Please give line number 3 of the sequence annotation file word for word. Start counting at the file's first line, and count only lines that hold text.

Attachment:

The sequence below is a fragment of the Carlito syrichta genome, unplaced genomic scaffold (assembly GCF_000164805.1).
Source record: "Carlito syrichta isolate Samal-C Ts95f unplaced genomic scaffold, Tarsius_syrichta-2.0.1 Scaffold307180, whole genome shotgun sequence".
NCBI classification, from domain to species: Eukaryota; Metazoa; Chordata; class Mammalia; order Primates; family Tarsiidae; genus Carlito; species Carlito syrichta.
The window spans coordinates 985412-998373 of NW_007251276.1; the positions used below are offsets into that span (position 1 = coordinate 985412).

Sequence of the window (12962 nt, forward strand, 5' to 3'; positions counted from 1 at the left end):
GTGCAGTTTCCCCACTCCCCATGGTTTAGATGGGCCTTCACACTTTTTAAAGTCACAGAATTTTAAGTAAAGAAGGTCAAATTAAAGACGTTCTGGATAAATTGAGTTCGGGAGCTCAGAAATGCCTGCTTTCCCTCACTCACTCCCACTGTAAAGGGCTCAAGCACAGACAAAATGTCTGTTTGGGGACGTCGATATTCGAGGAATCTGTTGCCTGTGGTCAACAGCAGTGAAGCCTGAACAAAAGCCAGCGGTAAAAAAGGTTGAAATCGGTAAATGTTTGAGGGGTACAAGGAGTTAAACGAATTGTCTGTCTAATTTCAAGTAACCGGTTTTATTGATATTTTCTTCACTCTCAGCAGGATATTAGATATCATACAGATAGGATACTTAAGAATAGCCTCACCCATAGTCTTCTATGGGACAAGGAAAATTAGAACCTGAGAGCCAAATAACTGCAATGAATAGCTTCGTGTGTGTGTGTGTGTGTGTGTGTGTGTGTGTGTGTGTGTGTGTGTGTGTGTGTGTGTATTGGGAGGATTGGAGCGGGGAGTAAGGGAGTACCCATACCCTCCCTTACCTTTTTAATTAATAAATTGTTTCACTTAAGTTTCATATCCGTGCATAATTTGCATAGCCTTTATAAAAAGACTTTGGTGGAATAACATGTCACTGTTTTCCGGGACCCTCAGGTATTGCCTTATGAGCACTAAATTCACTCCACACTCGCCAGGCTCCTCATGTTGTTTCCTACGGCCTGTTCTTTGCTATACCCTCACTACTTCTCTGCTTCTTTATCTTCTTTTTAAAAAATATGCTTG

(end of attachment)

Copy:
NCBI classification, from domain to species: Eukaryota; Metazoa; Chordata; class Mammalia; order Primates; family Tarsiidae; genus Carlito; species Carlito syrichta.